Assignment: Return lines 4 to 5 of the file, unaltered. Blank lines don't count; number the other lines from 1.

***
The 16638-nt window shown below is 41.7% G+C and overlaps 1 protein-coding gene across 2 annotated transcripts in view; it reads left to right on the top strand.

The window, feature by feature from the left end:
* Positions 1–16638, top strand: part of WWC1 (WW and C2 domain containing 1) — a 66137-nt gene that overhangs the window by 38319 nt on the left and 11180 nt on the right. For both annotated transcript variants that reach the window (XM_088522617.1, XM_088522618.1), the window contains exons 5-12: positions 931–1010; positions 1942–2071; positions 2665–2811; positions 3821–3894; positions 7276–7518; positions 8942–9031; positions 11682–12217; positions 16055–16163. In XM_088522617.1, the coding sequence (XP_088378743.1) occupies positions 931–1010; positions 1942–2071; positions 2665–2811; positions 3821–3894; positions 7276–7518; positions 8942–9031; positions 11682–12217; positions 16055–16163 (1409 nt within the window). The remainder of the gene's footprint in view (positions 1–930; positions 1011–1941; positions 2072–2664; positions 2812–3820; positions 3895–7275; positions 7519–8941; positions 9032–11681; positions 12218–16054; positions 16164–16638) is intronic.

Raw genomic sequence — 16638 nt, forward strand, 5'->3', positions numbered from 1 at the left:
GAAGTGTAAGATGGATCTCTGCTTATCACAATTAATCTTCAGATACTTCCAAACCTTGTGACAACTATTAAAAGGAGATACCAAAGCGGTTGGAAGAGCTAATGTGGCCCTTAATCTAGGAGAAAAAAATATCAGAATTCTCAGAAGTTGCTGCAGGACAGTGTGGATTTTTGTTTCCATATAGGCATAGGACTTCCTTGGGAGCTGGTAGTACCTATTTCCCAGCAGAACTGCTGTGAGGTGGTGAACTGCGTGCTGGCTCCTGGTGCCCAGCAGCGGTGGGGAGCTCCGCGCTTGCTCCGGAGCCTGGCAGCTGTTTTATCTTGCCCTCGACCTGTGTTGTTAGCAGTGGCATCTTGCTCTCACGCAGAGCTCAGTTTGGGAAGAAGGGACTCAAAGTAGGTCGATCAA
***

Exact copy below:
Raw genomic sequence — 16638 nt, forward strand, 5'->3', positions numbered from 1 at the left:
GAAGTGTAAGATGGATCTCTGCTTATCACAATTAATCTTCAGATACTTCCAAACCTTGTGACAACTATTAAAAGGAGATACCAAAGCGGTTGGAAGAGCTAATGTGGCCCTTAATCTAGGAGAAAAAAATATCAGAATTCTCAGAAGTTGCTGCAGGACAGTGTGGATTTTTGTTTCCATATAGGCATAGGACTTCCTTGGGAGCTGGTAGTACCTATTTCCCAGCAGAACTGCTGTGAGGTGGTGAACTGCGTGCTGGCTCCTGGTGCCCAGCAGCGGTGGGGAGCTCCGCGCTTGCTCCGGAGCCTGGCAGCTGTTTTATCTTGCCCTCGACCTGTGTTGTTAGCAGTGGCATCTTGCTCTCACGCAGAGCTCAGTTTGGGAAGAAGGGACTCAAAGTAGGTCGATCAA